For crews on Air Force KC-135 tankers, parachutes are not an option

Published April 28, 2014

TAMPA — The crew parachutes came out of the U.S. Air Force KC-135 flying members of Soviet leader Nikita Khrushchev's entourage during his 1959 visit to the United States.

It would have been awful public relations, after all, if an emergency forced the U.S. crew to bail out while leaving Soviet passengers behind to die in a crash.

The crew didn't care, pilot Bill Lusk said, because they knew parachutes are about as useful in a KC-135 as they are on a submarine.

"It just becomes an absurdity to provide parachutes that have a 99.9 percent chance of never being useful," said Lusk, 80, of Las Vegas. "You don't bail out of a KC-135."

The question of parachutes in KC-135 aerial refueling aircraft — 16 of the jets fly out of MacDill Air Force Base — is in the news again due to a recent report and its findings from a May 2013 crash involving a Stratotanker en route to Afghanistan. Three KC-135 crew members died in the crash in Kyrgyzstan, in the foothills of the Himalayas.

The crash of the KC-135 was the first since the Air Force ordered parachutes out of all those aircraft in 2008 to save fuel and because the jets have an outstanding safety record, Air Mobility Command officials say.

Retired KC-135 pilots said the Air Force did so with good reason. Namely, the parachutes are almost useless unless a KC-135 is flying straight and level, and only then if the crew has enough time to open a floor hatch behind the cockpit and jump out.

KC-135s have no ejection seats.

"If you're not right-side up, it's impossible to bail out," said retired KC-135 pilot Bill Fisher, 82, of Norman, Okla., who flew the airplane from 1958 to 1972.

Fisher said he never had to evacuate. "Just to be honest, the airplane was so safe that you never really were ever faced with a time when you really needed parachutes," he said.

The accident report said almost nothing about parachutes beyond two lines:

Crew "egress was not possible. The KC-135 is not equipped with parachutes, ejection seats, or any other means of in-flight egress."

In an April 14 story, Time magazine weighed in on the issue in a story headlined, "Disaster in the Sky: Old Planes, Inexperienced Pilots — and No More Parachutes."

The Time story opened, "Putting young, inexperienced pilots into a 50-year-old Air Force plane seems like a risky idea. Even riskier? Getting rid of crew's parachutes to save money."

The accident investigation concluded the KC-135 crash was caused by a "Dutch Roll," which rocks the aircraft side to side, and pitches the nose up and down in a continuous cycle. If unchecked, such rolls can worsen until the forces on the aircraft exceed its design limits.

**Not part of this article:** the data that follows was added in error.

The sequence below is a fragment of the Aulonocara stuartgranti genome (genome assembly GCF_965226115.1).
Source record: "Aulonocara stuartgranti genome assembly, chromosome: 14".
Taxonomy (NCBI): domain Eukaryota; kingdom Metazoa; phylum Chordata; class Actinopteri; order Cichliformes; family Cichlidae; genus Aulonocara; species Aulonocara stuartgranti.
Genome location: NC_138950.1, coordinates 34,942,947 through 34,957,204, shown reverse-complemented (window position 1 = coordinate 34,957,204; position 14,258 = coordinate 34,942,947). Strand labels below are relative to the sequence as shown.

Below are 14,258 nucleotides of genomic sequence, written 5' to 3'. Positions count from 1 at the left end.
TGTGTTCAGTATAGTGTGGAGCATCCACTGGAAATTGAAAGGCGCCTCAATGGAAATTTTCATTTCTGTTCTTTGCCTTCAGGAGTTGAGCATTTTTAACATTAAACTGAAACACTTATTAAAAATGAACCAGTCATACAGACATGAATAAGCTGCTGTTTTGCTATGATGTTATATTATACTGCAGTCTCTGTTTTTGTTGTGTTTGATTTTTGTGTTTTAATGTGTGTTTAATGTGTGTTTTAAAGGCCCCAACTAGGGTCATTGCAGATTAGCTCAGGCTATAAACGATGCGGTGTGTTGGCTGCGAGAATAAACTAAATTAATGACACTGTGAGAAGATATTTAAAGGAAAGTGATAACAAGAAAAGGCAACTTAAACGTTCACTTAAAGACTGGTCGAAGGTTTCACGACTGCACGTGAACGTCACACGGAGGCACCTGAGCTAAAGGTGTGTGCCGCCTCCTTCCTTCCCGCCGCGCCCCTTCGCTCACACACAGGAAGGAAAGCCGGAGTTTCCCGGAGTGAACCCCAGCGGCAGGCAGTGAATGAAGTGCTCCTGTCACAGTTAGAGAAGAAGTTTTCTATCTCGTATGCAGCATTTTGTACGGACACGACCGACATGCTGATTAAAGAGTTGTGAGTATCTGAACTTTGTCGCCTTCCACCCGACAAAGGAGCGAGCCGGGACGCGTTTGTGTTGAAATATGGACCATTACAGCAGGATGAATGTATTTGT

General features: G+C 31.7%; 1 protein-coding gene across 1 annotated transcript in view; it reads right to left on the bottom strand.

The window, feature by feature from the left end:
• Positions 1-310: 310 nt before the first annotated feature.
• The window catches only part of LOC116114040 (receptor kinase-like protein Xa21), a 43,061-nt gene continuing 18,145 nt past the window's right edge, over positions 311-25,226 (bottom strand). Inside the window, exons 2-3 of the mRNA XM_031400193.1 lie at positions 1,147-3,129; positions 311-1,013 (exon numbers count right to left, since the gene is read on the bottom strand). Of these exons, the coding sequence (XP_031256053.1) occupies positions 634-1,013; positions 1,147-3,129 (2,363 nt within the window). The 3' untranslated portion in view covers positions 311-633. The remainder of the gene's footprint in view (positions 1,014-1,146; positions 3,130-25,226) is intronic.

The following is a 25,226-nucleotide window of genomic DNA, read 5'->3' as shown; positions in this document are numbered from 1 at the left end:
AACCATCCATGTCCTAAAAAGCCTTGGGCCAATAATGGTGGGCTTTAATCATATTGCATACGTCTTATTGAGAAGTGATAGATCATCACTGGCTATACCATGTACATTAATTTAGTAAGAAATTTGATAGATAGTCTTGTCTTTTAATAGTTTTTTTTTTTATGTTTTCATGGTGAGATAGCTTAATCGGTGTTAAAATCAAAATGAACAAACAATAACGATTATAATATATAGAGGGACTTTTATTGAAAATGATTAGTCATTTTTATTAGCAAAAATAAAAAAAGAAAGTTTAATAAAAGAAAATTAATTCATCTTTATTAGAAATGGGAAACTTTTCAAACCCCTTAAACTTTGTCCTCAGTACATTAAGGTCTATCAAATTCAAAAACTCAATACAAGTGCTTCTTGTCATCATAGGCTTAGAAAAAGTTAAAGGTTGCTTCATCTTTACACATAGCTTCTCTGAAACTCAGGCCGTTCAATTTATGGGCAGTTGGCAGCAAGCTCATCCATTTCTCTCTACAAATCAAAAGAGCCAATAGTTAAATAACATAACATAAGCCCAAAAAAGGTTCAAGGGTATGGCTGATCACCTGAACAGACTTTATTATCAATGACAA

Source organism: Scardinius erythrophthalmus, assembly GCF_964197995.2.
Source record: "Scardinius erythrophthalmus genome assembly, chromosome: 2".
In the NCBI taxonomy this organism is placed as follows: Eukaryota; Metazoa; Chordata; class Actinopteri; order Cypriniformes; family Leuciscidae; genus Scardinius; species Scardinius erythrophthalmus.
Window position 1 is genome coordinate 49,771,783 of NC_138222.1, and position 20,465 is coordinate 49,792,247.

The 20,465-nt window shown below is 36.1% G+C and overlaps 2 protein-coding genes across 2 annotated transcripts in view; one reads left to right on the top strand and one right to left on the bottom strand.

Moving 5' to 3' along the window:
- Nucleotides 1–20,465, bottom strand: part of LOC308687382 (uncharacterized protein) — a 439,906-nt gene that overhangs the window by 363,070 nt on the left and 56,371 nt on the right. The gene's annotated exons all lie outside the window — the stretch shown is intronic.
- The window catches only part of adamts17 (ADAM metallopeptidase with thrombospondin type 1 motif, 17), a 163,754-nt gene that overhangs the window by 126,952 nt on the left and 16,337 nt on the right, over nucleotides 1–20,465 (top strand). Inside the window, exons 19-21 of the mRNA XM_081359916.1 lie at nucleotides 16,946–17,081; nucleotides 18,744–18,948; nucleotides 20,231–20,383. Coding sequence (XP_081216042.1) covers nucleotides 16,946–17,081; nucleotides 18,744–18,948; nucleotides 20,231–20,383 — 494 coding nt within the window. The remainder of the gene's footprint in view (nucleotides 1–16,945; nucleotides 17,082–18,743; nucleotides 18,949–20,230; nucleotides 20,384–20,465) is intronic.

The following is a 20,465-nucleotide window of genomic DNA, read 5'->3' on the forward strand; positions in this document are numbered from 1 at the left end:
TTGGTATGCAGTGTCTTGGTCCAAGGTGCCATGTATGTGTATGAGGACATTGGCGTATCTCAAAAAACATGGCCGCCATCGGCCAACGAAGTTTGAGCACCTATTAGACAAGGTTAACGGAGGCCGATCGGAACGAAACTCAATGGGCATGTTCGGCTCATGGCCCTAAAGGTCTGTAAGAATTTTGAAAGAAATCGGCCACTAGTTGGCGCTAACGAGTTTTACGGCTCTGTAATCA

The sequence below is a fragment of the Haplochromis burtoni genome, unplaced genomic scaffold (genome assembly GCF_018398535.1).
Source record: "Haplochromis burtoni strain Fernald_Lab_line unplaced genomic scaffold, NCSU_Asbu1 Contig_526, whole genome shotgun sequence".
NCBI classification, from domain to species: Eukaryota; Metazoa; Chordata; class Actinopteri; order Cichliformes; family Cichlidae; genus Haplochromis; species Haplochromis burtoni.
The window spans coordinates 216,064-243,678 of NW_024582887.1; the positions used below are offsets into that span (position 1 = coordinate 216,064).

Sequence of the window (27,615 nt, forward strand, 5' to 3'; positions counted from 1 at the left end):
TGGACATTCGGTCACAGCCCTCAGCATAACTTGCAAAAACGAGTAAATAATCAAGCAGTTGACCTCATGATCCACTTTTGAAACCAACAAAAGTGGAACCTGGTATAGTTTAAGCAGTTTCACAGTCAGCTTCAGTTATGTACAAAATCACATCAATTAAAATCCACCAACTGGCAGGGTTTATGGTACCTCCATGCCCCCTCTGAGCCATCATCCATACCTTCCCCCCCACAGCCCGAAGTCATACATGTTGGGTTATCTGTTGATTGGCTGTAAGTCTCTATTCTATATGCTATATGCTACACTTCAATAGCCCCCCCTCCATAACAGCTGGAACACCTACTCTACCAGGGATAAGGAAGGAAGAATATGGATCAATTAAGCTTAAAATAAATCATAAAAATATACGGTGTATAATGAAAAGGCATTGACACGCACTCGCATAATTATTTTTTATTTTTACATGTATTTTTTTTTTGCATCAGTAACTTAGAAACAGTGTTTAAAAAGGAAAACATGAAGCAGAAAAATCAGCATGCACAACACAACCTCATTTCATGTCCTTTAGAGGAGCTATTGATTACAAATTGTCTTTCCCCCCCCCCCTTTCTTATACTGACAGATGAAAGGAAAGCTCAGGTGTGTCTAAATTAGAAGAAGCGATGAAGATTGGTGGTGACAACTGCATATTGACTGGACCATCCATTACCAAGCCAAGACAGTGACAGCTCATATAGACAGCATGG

In the case of the KC-135 that crashed last year, the tail broke free of the aircraft.

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The report blamed the crash on the relatively inexperienced pilots not recognizing they were in a Dutch Roll that was triggered by a malfunctioning flight control system.

Their in-flight manual may have confused the issue, the report said, because of poor organization, making it difficult for pilots to access instructions that warned against some of the very maneuvers they used to try to correct the aircraft's roll.

The report also noted that flight simulators cannot adequately replicate the Dutch Roll, and investigators said pilots receive little instruction on the roll during flight training.

Air Force Lt. Col. John Thomas, a spokesman for the Air Mobility Command, said the KC-135 that crashed fell into a near vertical dive after the tail separated. He said the g-forces probably rendered the crew unconscious.

The two pilots were working to regain full control of the KC-135 right up to the moment the tail fell off, so even if they had parachutes, they would have still gone down with their plane, Thomas said.

"There was no indication from the data voice recorder they knew their plane was about to break up," Thomas said.

The accident board, he said, concluded parachutes would have made no difference.

The Air Force initially said it knew of no instances of a successful KC-135 bail out. But Time quoted one former KC-135 pilot whose crew bailed out in 1969 after the plane ran out of fuel.

And Fisher, the retired KC-135 pilot from Oklahoma, said one of his pilot friends had a navigator and boom operator safely bailed out of a KC-135 after an engine caught fire. The two pilots stayed with the plane and landed it without incident.

In both instances, the aircraft were flying straight and level.

Not everybody is certain keeping parachutes out of the KC-135 is a good idea.

"Deploying air crews to a combat zone without parachutes is an unconscionable risk," Alan Diehl, a former civilian Air Force safety investigator, told Time.

The Air Force's top acquisition goal is to replace its aging fleet of KC-135s, saying it fears a safety issue will one day ground the entire fleet. Boeing is building a new tanker, the KC-46, but phasing it in will take decades.

"Nobody wants to die casually," said Lusk, the retired KC-135 pilot. "And if you've got a parachute, maybe there is a chance if something very, very bad happens, you can escape with your life. But it's kind of moot point."

Times researchers John Martin and Caryn Baird contributed to this report.